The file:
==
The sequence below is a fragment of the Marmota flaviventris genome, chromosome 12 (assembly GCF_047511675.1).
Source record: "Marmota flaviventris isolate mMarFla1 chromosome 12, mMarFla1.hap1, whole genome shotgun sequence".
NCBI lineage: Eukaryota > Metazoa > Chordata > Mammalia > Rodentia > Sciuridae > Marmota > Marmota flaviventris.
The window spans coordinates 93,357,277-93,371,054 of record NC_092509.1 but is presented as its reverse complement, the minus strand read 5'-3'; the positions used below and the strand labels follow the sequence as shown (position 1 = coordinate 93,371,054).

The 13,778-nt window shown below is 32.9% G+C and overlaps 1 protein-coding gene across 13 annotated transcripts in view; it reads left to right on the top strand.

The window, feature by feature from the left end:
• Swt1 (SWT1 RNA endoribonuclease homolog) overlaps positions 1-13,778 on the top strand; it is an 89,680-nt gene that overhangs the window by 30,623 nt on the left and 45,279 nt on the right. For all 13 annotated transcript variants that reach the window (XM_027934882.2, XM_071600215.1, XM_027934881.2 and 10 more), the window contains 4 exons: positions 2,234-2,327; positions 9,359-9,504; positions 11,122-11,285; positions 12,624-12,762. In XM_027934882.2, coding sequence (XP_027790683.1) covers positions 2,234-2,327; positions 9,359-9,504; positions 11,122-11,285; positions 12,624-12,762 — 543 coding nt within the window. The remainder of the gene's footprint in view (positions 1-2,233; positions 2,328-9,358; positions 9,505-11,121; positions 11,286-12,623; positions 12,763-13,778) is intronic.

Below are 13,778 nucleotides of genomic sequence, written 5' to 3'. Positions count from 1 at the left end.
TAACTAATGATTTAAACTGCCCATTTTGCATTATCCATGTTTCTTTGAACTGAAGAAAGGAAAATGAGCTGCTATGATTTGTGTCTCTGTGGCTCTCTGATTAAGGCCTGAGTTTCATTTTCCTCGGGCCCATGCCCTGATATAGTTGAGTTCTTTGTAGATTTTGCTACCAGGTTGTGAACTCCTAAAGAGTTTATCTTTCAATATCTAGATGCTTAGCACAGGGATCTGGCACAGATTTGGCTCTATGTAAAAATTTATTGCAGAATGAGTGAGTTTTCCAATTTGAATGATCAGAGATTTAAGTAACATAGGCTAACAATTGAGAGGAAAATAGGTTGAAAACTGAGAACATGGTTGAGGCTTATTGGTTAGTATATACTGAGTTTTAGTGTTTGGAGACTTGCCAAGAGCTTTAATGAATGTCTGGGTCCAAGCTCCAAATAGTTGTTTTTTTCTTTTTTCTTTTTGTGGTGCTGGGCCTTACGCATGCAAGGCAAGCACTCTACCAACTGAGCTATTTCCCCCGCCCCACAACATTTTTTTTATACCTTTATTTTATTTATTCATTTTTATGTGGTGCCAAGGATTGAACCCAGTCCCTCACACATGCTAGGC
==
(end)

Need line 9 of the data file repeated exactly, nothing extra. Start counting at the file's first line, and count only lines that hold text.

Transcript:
TAACTAATGATTTAAACTGCCCATTTTGCATTATCCATGTTTCTTTGAACTGAAGAAAGGAAAATGAGCTGCTATGATTTGTGTCTCTGTGGCTCTCTGATTAAGGCCTGAGTTTCATTTTCCTCGGGCCCATGCCCTGATATAGTTGAGTTCTTTGTAGATTTTGCTACCAGGTTGTGAACTCCTAAAGAGTTTATCTTTCAATATCTAGATGCTTAGCACAGGGATCTGGCACAGATTTGGCTCTATGTAAAAATTTATTGCAGAATGAGTGAGTTTTCCAATTTGAATGATCAGAGATTTAAGTAACATAGGCTAACAATTGAGAGGAAAATAGGTTGAAAACTGAGAACATGGTTGAGGCTTATTGGTTAGTATATACTGAGTTTTAGTGTTTGGAGACTTGCCAAGAGCTTTAATGAATGTCTGGGTCCAAGCTCCAAATAGTTGTTTTTTTCTTTTTTCTTTTTGTGGTGCTGGGCCTTACGCATGCAAGGCAAGCACTCTACCAACTGAGCTATTTCCCCCGCCCCACAACATTTTTTTTATACCTTTATTTTATTTATTCATTTTTATGTGGTGCCAAGGATTGAACCCAGTCCCTCACACATGCTAGGC